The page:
“Good move. No one ever wins a civil war. There’s just different degrees of losing.” Jackson stared straight at me for a moment, as if waiting for me to say the next thing, but I had nothing else to say. We stood like that until it was awkward, but I didn’t even have any small talk to get out of the now prolonged silence. At last, I was saved by a distraction.
A young man, probably in his late teens, with dark curly hair came through the Shaman’s Door and then walked directly up to us. He spoke with a Middle Eastern accent, “Excuse me, I’m sorry to interrupt. Are you Jackson?”
I stepped aside, and Jackson turned their attention to the young man. “Yes. That’s me.”
“I have a letter from my father Dr. Ibrahim Musleh that I need to deliver directly to Dr. Morrison. My father said that I should request your assistance.”
Just then Morrison and Sandy walked through the sanctuary doors into the foyer. As soon as Morrison saw the young man his voice boomed joyously, “Hussam!” The young man turned toward the voice and was almost instantly wrapped in Morrison’s arms. Morrison pulled back from the bear hug, putting his hands on the man’s shoulders and gave him a kiss on each cheek. “Look at you! Who told you that you were allowed to grow up? I must protest!”
The two men laughed together and Hussam responded, “It wouldn’t surprise you so much if you came to visit more often.”
“I know! I know! I haven’t even been out of New York…” He paused and looked at me, “Well, except for one recent short trip, anyway. I haven’t been anywhere in about three years. But, you! I’m sure that you were just 10 the last time I saw you.”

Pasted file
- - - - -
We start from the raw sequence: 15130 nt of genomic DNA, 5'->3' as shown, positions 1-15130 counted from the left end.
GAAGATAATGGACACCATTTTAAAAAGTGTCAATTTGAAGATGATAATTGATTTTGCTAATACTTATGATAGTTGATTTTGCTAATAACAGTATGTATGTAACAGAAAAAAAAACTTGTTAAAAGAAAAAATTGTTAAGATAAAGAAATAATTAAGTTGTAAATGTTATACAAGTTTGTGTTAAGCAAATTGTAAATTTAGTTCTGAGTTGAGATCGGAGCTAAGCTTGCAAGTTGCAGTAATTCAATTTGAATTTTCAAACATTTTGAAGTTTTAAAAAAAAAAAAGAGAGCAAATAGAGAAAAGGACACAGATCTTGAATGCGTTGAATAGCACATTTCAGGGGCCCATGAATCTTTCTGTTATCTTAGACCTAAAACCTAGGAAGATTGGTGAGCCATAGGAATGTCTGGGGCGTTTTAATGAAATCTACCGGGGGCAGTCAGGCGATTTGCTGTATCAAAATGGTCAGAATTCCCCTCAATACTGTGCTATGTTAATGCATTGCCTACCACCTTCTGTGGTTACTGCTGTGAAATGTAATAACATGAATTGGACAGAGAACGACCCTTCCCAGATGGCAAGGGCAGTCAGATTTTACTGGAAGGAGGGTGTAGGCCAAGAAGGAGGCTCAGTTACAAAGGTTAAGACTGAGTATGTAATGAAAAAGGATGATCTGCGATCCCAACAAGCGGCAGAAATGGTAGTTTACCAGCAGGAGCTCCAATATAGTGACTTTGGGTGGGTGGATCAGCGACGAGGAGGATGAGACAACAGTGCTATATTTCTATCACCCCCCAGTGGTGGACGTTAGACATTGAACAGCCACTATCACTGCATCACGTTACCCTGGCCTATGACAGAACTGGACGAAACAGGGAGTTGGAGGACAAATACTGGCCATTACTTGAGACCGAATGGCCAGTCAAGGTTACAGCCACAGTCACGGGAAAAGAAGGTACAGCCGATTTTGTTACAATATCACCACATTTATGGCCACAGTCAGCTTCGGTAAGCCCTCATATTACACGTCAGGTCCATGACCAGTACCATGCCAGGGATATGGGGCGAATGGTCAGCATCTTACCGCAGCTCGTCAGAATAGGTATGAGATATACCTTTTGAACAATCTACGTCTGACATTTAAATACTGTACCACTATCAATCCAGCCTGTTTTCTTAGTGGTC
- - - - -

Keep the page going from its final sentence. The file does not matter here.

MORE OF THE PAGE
“I was 14, and that was four years ago already! But, now my father is asking you to come for a very serious occasion.”
“Are you getting married?” Morrison’s eyes were wide with surprise and anticipation.
“No! No! And please don’t even suggest such a thing in front of my mother. She would marry me off before I even finish university. Don’t even think it! No. My father is inviting you to my initiation into the Studies.”
“Have you completed the first volume of Abu Daoud?”
“I have. My father is making me recite the entire book from memory during the week before my initiation, as if we were still in the 12th century.” Hussam rolled his eyes.
“You will be glad that you have the material so well encoded in your mind when you move on to the deeper Studies. Your father is truly a Master teacher. He knows what is at stake, so take his guidance seriously.”
Hussam nodded his head once in a gesture that looked almost like a small bow, and then he held out the letter in his hand and said quietly, “My father would also like to speak to you about some serious matters. If you are not able to come today, he hopes that you will be able to respond to this letter by trusted courier.”
Morrison took the letter into his hands and looked at it. The front was addressed by hand in ink:
Dr. Stephen G. Morrison
Beit Shalom Building
New York CIty
There was no street address. It didn’t need one, but for that matter it didn’t need anything but a name since it was hand delivered by someone who came through a Shaman’s Door.
Morrison turned the envelope over in his hands. The return address was in Arabic on the back of the envelope above a wax seal:
Dr. Ibrahim Musleh
Center for Higher Studies
Silwan, Al Quds
I was pleased with myself for having read all that, even at a distance, but really the handwriting was large and clear so it wasn’t terribly difficult to make out.
Morrison slid his finger under the envelope’s flap just above the seal, but Hussam put his hand on Morrison’s to stop him. “Not here.” He shook his head. “Read it when you are alone, please.”